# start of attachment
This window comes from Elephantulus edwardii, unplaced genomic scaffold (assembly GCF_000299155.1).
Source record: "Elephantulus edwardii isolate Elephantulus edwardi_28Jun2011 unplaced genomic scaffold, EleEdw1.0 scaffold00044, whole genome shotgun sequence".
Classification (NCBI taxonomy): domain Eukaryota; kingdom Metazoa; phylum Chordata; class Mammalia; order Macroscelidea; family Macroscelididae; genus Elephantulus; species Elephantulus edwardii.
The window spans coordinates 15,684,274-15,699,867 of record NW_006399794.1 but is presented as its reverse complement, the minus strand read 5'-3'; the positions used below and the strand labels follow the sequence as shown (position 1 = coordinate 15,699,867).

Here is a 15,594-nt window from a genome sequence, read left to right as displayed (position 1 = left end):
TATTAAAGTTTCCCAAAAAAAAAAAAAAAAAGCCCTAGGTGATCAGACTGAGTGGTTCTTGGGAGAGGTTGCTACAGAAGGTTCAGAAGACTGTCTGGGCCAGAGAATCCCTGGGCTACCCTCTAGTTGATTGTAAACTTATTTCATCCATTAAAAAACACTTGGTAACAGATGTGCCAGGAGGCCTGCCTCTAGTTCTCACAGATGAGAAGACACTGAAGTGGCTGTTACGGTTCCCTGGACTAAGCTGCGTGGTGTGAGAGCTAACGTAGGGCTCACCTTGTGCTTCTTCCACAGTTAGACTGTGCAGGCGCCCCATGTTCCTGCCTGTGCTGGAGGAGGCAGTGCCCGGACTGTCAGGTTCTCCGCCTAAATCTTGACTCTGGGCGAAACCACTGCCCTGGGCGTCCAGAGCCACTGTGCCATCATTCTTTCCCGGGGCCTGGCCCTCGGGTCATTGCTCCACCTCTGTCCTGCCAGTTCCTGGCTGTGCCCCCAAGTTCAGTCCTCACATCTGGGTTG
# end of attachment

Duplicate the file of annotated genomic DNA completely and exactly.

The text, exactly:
This window comes from Elephantulus edwardii, unplaced genomic scaffold (assembly GCF_000299155.1).
Source record: "Elephantulus edwardii isolate Elephantulus edwardi_28Jun2011 unplaced genomic scaffold, EleEdw1.0 scaffold00044, whole genome shotgun sequence".
Classification (NCBI taxonomy): domain Eukaryota; kingdom Metazoa; phylum Chordata; class Mammalia; order Macroscelidea; family Macroscelididae; genus Elephantulus; species Elephantulus edwardii.
The window spans coordinates 15,684,274-15,699,867 of record NW_006399794.1 but is presented as its reverse complement, the minus strand read 5'-3'; the positions used below and the strand labels follow the sequence as shown (position 1 = coordinate 15,699,867).

Here is a 15,594-nt window from a genome sequence, read left to right as displayed (position 1 = left end):
TATTAAAGTTTCCCAAAAAAAAAAAAAAAAAGCCCTAGGTGATCAGACTGAGTGGTTCTTGGGAGAGGTTGCTACAGAAGGTTCAGAAGACTGTCTGGGCCAGAGAATCCCTGGGCTACCCTCTAGTTGATTGTAAACTTATTTCATCCATTAAAAAACACTTGGTAACAGATGTGCCAGGAGGCCTGCCTCTAGTTCTCACAGATGAGAAGACACTGAAGTGGCTGTTACGGTTCCCTGGACTAAGCTGCGTGGTGTGAGAGCTAACGTAGGGCTCACCTTGTGCTTCTTCCACAGTTAGACTGTGCAGGCGCCCCATGTTCCTGCCTGTGCTGGAGGAGGCAGTGCCCGGACTGTCAGGTTCTCCGCCTAAATCTTGACTCTGGGCGAAACCACTGCCCTGGGCGTCCAGAGCCACTGTGCCATCATTCTTTCCCGGGGCCTGGCCCTCGGGTCATTGCTCCACCTCTGTCCTGCCAGTTCCTGGCTGTGCCCCCAAGTTCAGTCCTCACATCTGGGTTG